There is nothing that gets under my skin more than when people don’t take responsibility and accountability for their actions.
My kids will all attest to this.
Make all the mistakes you want. Do things wrong. Speak out of turn, or unkindly. Hurt someone’s feelings, overreact, be disrespectful, forget a special occasion, never call, ignore, yell, scream, blow your top or call someone a name. Cheat, lie, steal, covet, gossip, backstab, insult, deny, or be fake.
Those are bad things.
But not unforgiveable.
We are human and will make all these mistakes somewhere along the way. I’m good with all that. Because, we have been given a very very powerful gift: the power of repentance and forgiveness (the gift of the atonement).
To have the humility to stand accountable and responsible for our actions, words, deeds, and thoughts, is perhaps one of the values that I value most; along side the value of forgiveness.
Earlier this year we encountered some situations with our kids where there were some serious wrongdoings. So, we decided we would dedicate several family nights to teaching some very important life lessons that we all needed to learn/review (for us adults too!).
We sat down and talked about the steps of repentance and forgiveness: including admitting your wrongdoing, taking accountability and responsibility and admitting your mistakes, trying to rectify your mistakes, expressing your apology (sometimes words alone are good enough sometimes actions are required), asking with a genuine heart for forgiveness, giving forgiveness,and then moving on trying hard to not repeat the same mistake. Sometimes we may think no wrong has been done, or that we are “innocent” or “falsely accused”, but unless both parties feel that way – there is repair work to be done.
Somehow some of our kids had learned: ignore the situation and move on. It should make everything ok.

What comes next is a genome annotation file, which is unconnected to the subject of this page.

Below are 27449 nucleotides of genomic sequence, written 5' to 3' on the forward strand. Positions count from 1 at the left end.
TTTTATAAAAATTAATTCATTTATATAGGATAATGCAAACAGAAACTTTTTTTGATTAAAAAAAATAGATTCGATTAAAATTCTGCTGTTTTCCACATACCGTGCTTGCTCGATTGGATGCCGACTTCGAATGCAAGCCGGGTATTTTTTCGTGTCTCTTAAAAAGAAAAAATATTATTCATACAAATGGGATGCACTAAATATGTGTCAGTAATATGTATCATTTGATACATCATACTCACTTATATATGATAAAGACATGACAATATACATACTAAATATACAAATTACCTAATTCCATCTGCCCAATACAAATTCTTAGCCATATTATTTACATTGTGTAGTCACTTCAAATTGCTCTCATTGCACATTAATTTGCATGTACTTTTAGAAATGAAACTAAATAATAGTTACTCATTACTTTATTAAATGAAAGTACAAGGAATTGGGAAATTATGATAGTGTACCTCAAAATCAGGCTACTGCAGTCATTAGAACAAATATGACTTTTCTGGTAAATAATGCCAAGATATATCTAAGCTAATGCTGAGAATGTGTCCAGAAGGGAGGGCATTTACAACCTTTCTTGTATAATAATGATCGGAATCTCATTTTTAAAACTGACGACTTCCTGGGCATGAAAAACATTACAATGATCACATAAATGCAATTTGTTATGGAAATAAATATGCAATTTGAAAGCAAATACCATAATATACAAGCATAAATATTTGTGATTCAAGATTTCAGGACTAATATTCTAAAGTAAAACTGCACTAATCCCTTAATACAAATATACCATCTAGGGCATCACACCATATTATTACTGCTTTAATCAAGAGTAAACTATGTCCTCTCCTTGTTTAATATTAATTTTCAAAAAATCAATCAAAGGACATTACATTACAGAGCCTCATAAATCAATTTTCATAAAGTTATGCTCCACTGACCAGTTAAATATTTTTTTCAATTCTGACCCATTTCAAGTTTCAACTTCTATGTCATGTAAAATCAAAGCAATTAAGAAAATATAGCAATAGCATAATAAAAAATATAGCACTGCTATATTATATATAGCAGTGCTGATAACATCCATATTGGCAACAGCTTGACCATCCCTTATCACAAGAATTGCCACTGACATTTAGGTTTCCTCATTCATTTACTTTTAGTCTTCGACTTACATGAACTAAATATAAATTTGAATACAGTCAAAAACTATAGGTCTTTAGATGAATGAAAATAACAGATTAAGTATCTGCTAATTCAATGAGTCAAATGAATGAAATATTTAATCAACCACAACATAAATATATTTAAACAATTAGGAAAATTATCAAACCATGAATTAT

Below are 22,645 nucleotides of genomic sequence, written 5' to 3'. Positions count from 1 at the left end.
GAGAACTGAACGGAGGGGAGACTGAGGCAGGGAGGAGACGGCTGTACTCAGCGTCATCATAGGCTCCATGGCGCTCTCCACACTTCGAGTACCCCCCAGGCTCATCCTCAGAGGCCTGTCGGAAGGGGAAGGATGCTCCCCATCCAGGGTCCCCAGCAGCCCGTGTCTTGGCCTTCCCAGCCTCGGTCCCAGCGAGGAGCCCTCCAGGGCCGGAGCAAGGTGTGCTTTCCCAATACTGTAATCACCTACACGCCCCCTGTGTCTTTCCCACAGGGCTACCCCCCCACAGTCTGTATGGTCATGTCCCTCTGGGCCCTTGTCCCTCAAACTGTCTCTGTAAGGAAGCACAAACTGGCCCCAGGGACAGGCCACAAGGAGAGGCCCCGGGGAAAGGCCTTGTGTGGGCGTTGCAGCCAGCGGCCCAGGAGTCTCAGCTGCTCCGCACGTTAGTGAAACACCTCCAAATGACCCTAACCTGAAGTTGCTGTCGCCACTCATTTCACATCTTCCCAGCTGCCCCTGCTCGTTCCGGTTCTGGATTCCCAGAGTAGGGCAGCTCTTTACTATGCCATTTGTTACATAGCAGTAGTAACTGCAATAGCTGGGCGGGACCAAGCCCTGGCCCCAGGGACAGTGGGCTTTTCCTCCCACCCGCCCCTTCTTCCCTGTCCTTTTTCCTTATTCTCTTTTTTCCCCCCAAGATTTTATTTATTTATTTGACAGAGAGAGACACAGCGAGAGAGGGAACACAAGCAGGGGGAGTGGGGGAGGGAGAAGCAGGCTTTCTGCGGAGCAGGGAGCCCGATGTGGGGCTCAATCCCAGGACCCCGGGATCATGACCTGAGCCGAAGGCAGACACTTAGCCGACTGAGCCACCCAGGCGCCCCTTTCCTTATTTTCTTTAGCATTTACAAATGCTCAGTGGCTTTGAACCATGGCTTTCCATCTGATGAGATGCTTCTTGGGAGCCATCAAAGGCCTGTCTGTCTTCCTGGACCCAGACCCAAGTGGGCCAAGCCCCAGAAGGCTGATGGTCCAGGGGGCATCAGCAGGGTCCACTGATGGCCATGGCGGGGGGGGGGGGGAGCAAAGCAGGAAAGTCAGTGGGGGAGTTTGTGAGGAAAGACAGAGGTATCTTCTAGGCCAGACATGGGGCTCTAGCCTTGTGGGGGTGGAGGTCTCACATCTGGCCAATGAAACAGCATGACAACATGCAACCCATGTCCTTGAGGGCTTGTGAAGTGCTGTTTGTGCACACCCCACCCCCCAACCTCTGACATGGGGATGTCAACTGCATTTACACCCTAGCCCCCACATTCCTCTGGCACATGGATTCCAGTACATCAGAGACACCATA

Or, if we are ok with it – who cares how the other person feels. The other person just overreacted and will have to get over it.
That just doesn’t sit well with me. I’m really not the kind of person who can sit in a room with a big white elephant in it, or “sweep dead bodies under a rug” pretending like everything is fine. I’m a “repentance and forgiveness with humility” kinda gal.
So, we spent a lot of time on this with the kids, and I have to say, it worked. And I say this with a heart full of pride (yes, humility is important, but sometimes it’s pride’s turn to take the front seat). My kids are learning (along with Rob and me!) these very important values and the power repentance and forgiveness have to bring you closer together. They continue to mess up (as we do too), but they are learning how to fix things the right way (yup – I think there is a right way).
Zach has been taking violin at school and quite enjoying it. Last week he arrived home without his violin. Rob asked, “Why” and Zach responded, “The violin teacher kicked me out”. Of course he quickly added, “Don’t tell Mom”.
Like that was going to happen.